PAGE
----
Yesterday, I quoted Freedom to Learn, written by Carl Rogers and Jerome Freiberg. Rogers was probably the most influential psychologist of the last century, and Freiberg is an imminent, world class educator. Point: Better pay attention to their ideas if you come across them, and furthermore, you better have meticulous reasoning and research over the course of whole decades to refute them. Let me take it one controversial step further: if you are an educator at any level and ignore their concepts, you should reconsider your profession.
When Rogers says that “if schools remain as they are, the next generation of adults will need extensive assistance in finding meaning in their lives” (Rogers & Freiberg 291), I immediately know that an integral relationship exists between education and coming to know and live core Self — “finding meaning in their lives.” This clearly implies, and is stated so in the book, that school should have this idea of valuing self and the world as a primary goal, because, as the title of the book indicates, learning — true learning — does not occur without the freedom to know, be, and express self.
The authors focus on the “person-centered” model of not only education but also work and life dealings in general. As I wrote, an interrelatedness exists between all fields of life, and I likened this to the physics concept of a universal field theory in that each field of human experience affects the others; they are not independent. And the key to making it all work in a positive flow, the master formula in the analogy, is we must come to know our deepest core Self through hearing our hearts and then express that Self in relationship to the rest of this life and Universe — IF we wish to be and do the most basic of human desires: be happy.
The difference between a person-centered model of freedom in an organization of any kind, including life, and a hierarchical model is contrasted throughout Freedom to Learn. They are the contrast between heart and ego drives, viewpoints, filters, and motivations. Rogers and Freiberg relate the education model to the corporate world, which I also do in my novel The Fellowship of the Heart, and Rogers discusses the essence of the conflict between bureaucracies (school or corporate leadership) and the freedom of individuals in a case study from the manufacturing and corporate business world.
Over the course of nine years, a consultant who held to heart-driven relationships, beliefs — or as Rogers calls it, “person-centered” — designed an industrial workplace using this philosophy — incredibly, wildly successful with one identical item in the three person-centered plants costing twenty-two cents to produce compared to seventy cents in the three control plants. There was a “mutual regard” (a form of love) and “trust” that made these major impacts — just as I wrote about in reference to schools a few days ago. Even though the successes were noted and rewarded and publicized, the corporate bosses (leadership, oligarchy, whatever) would not shift any more of their plants to this philosophy. Mind you, philosophy, the motivating force and belief, drove actions and change.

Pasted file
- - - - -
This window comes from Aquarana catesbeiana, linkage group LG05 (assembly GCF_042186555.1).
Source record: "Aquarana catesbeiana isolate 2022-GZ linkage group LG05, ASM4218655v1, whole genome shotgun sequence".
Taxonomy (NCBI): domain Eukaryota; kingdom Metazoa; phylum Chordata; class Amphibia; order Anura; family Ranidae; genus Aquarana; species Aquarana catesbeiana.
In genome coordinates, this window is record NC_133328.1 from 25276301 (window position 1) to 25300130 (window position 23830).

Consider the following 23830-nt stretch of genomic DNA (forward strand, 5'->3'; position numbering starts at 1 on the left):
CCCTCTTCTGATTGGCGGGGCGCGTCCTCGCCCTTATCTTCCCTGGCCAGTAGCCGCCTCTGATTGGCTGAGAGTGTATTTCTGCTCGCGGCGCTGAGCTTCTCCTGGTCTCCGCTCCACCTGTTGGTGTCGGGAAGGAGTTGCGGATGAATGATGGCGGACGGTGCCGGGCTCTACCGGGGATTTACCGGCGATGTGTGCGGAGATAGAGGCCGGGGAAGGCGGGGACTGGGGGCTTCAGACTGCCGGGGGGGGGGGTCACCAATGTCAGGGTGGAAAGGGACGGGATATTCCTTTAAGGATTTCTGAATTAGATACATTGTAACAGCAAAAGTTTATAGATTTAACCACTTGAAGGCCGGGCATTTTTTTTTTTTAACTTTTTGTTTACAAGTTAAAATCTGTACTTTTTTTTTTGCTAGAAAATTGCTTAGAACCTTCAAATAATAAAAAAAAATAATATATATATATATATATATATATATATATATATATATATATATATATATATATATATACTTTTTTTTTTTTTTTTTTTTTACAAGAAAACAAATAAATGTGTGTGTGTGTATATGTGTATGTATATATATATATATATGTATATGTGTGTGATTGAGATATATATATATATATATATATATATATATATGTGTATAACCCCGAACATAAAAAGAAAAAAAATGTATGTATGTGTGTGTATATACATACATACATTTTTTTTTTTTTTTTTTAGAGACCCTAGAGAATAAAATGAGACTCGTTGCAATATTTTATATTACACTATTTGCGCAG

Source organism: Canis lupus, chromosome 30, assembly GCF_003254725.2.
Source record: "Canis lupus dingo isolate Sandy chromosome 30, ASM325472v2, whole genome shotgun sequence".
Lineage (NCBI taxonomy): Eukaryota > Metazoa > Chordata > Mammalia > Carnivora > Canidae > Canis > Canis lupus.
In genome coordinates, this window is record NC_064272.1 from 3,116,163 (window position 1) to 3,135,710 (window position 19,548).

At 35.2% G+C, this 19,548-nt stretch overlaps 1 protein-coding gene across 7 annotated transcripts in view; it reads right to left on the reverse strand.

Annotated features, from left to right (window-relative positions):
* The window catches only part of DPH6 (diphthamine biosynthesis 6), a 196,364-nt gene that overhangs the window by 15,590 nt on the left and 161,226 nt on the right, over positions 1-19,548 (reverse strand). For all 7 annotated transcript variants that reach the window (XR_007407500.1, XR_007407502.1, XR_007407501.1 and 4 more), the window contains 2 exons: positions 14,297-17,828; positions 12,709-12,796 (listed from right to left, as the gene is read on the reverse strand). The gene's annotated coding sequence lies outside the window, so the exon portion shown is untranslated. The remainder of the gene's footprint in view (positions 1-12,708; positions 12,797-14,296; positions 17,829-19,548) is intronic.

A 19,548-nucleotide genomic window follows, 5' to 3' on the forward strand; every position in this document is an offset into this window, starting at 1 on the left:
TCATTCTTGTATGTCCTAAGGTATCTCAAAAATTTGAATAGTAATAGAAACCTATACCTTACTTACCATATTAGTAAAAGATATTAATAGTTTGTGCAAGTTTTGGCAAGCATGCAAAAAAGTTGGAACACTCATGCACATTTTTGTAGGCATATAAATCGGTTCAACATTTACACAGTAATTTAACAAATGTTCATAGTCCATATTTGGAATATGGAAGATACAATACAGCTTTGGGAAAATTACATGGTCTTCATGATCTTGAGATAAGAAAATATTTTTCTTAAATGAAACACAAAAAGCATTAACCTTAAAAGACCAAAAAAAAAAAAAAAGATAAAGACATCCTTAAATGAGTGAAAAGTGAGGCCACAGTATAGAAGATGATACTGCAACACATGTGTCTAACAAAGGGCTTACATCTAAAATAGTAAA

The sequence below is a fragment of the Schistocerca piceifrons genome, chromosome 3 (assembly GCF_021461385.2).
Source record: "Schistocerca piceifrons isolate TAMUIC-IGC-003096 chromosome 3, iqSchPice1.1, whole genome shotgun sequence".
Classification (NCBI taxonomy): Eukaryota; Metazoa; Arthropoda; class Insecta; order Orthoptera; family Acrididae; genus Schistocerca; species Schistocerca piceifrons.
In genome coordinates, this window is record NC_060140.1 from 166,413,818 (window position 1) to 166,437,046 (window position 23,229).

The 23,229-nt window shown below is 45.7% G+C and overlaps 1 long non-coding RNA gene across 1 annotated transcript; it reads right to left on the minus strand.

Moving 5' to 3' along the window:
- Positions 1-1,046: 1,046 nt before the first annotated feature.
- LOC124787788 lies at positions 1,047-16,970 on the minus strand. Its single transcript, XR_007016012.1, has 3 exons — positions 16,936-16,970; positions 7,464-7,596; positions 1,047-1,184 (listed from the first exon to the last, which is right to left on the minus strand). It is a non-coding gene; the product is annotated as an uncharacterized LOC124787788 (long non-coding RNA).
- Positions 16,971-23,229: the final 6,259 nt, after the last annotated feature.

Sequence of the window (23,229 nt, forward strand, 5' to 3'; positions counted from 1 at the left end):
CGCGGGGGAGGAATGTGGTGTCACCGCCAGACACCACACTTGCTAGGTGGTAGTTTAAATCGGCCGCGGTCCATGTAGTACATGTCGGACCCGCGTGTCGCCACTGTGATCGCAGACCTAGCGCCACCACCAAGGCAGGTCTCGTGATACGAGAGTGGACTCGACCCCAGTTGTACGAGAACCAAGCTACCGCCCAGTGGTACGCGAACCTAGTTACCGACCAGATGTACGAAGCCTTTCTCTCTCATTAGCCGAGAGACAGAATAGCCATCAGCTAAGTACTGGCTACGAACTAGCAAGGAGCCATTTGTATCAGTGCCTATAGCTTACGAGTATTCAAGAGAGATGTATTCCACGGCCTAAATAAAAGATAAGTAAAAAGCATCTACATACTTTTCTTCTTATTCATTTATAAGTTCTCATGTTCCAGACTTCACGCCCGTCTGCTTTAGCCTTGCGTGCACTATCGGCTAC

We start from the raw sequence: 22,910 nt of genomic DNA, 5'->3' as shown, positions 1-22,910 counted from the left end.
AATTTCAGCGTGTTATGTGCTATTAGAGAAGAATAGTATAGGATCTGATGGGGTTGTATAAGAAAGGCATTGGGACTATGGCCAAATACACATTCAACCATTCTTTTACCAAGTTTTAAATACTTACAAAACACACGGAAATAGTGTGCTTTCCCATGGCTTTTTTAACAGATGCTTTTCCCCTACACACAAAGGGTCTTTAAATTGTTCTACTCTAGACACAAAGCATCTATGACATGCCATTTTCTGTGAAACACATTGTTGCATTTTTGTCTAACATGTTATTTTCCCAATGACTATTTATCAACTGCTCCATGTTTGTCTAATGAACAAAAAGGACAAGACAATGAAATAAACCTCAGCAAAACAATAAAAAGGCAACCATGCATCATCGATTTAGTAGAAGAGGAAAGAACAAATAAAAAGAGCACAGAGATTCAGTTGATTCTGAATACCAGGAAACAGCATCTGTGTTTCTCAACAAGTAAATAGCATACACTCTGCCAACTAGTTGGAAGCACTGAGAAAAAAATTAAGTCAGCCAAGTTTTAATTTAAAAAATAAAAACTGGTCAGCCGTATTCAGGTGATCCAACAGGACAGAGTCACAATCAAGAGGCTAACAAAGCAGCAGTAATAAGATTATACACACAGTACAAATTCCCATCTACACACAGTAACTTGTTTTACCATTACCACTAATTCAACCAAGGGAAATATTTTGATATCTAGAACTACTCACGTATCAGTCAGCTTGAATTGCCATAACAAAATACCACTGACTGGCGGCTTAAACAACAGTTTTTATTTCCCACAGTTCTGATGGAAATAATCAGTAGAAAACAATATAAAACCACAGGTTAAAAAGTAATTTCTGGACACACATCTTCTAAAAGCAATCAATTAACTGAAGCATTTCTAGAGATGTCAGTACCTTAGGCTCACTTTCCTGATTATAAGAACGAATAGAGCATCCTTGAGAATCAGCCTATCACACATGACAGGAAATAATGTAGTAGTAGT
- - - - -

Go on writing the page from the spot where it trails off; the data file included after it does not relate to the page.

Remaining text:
Why wouldn’t upper management change? The bosses “realize[d] how much of their power they would have to give away…they [were] not willing to give up that power” (372). This illustrates the principle of ego over heart. Hoarding power = informal conspiracy = the drive of ego, even at the expense of the fulfillment of employees (or students) and profit (learning). The book goes on to state that “Administrators of educational institutions may place a higher value of power over people than on the enhancement of learning” (372). That ripples down to building administration to teachers to students and their relationships with one another, requiring “even greater control to sustain power from the top… and the need for control is so great that some schools become prison-like while others stifle all forms of creativity” (372).
I have already made this too much like an academic essay; however, I value the confirmation of my philosophy from the force of men like these. Nothing is more crucial, basic, and necessary for humans than to hear their hearts, choose core Self over ego, and live that self for personal fulfillment. Nothing. And education and schools should be leading the way in such an approach. The existing system has no unifying field; the heart unifies it all.
Freedom is the antithesis of what currently exists: “We must trust our feelings and risk…and give…all the freedom to learn” (375). Yes, education must be redefined to work for the good of humankind.
In the meantime, restart learning: hear your heart and learn what it means to live with purpose.
Questions to consider:
How many times have you asked yourself or simply thought about the following questions?
Who am I, really?
What is my truth?
How do my actions reveal what I really feel and believe?
What would I do with my life if I could do anything?
What is my passion?
Why am I here?
How can I discover answers to any of these questions?
If you have considered any of these questions, I hope that my experiences and writing will give you some guidance. Please read my blog and comment and share your thoughts. I would love to hear from you!